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'Rapture' game soundtrack pulled from out-of-touch UK charts

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Everybody's Gone to the Rapture is a post-apocalyptic game with a difference. Instead of a nuclear wasteland, you're tasked with exploring an idyllic, but empty town in the middle of the English countryside. There's little dialogue, but the sweeping soundtrack sets a wonderfully melancholic tone. Composed by the game's director Jessica Curry, these original tracks are excellent examples of modern classical music. And clearly they've resonated with people -- earlier this month, the soundtrack placed eighth in the UK's "Official Classical Artist Albums Chart." Curry and the rest of her studio, The Chinese Room, were delighted. That is, until it disappeared from the chart the following week.

According to the UK's Official Charts Company, its inclusion was a mistake. The rules for this particular chart, which were drawn up in partnership with the classical music industry, state that original soundtracks performed by single and various artists are ineligible. The decision applies not just to Everybody's Gone to the Rapture, but to all video games and movies. Curry and The Chinese Room have been voicing their disapproval on Twitter -- the developer has called it "bullshit" and "snobbery in action." Fans of the game have, unsurprisingly, leapt to their defence and even Shuhei Yoshida, president of Sony Computer Entertainment Worldwide Studios, has called the decision "unfortunate."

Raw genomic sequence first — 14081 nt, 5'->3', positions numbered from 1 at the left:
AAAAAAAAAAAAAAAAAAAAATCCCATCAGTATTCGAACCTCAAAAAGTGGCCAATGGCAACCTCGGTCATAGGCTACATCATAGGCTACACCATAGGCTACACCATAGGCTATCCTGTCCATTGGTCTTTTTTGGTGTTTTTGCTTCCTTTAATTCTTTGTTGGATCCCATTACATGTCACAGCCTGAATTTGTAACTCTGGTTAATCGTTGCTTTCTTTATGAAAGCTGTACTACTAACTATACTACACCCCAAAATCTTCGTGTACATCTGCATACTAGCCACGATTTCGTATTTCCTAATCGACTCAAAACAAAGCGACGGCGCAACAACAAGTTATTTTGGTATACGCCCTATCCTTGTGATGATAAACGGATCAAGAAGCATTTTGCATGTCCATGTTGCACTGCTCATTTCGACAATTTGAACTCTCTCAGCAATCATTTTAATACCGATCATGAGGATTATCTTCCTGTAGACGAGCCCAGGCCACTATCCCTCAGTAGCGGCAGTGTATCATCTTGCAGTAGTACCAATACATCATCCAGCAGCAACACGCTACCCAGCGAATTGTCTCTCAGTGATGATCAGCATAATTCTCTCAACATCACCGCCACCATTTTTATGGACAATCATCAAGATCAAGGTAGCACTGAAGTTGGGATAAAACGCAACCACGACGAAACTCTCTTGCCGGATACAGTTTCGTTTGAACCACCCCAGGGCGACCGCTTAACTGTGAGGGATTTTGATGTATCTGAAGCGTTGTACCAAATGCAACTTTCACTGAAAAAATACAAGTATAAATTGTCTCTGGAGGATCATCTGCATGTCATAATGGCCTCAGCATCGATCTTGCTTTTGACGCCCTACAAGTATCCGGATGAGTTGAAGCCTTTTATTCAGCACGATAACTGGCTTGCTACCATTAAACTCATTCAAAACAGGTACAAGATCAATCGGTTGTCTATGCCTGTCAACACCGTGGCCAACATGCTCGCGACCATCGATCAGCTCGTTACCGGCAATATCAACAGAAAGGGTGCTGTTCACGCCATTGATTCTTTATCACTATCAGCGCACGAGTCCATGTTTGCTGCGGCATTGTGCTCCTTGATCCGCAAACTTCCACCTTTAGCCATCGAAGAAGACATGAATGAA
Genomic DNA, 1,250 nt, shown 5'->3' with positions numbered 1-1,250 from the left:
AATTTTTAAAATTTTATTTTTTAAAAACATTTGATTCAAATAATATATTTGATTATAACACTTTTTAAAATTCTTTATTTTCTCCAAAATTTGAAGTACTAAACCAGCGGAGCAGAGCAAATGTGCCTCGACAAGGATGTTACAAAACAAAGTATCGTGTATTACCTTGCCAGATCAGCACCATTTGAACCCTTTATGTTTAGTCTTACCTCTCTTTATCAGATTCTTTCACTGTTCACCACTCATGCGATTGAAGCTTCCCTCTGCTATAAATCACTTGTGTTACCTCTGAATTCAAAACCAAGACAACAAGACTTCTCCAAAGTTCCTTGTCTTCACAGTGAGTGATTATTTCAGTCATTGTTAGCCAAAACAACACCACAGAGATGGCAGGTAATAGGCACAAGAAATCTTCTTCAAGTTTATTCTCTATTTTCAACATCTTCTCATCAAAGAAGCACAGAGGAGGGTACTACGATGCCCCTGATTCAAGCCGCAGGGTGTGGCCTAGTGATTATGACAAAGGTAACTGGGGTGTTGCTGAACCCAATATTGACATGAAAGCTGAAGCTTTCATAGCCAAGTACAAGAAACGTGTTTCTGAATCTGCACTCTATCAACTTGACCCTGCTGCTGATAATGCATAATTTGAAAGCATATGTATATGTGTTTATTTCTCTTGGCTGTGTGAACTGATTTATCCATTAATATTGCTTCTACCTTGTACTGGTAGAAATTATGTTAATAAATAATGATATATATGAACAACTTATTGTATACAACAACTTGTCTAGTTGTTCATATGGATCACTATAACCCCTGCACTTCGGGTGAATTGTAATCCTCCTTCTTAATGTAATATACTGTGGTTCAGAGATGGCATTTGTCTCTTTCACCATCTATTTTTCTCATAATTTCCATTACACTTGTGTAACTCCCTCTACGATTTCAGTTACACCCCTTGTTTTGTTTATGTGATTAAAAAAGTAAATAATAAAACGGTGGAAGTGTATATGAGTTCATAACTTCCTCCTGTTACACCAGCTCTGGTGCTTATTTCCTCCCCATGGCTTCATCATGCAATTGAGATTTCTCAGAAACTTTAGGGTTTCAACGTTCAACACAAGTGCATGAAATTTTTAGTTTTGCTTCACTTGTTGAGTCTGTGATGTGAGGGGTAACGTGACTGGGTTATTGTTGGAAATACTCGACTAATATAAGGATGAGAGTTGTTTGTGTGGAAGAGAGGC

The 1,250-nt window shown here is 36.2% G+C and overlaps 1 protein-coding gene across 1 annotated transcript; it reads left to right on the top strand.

To make matters worse, the Official Charts Company has made another blunder in the Official Classical Artist Albums Chart. In this week's listings, The Complete Harry Potter Film Music by The City of Prague Philharmonic Orchestra is ranked 29th. Just like Everybody's Gone to the Rapture, this is an original soundtrack. A spokesperson for the Official Charts Company told us: "It's an error. It shouldn't be in there either and will be corrected (taken out) this Friday. We're already aware of it." For fans of the game and Curry's music, however, its inclusion has only added to their sense of anger and frustration.

But even once the Harry Potter soundtrack is removed, the greater question remains: why are original scores ineligible? We're yet to hear a definitive answer. Whatever the reason, it means these albums are represented elsewhere; in the Official Soundtrack Albums Chart and the Official Classic FM Chart, which is a combined classical chart published on the radio station's website. Everybody's Gone to the Rapture features in both, but you could argue that they don't offer the same level of recognition. To confuse matters further, the Official Charts Company has told Eurogamer that it considers Curry's record "a bona fide classical album." That's why it features so prominently in the Classic FM Chart -- but again, it doesn't explain why its ineligible for the Official Classical Artist Albums Chart.

No matter where you stand, the reality is that this decision doesn't affect the quality of our favourite soundtracks. It's just a shame all classical music can't be treated equal -- whether it's written specifically for an album, or to accompany a movie, TV show or video game, it either fits the genre or it doesn't. If you think these composers are being treated unfairly, the best course of action -- as always -- is to support their work with your wallet.

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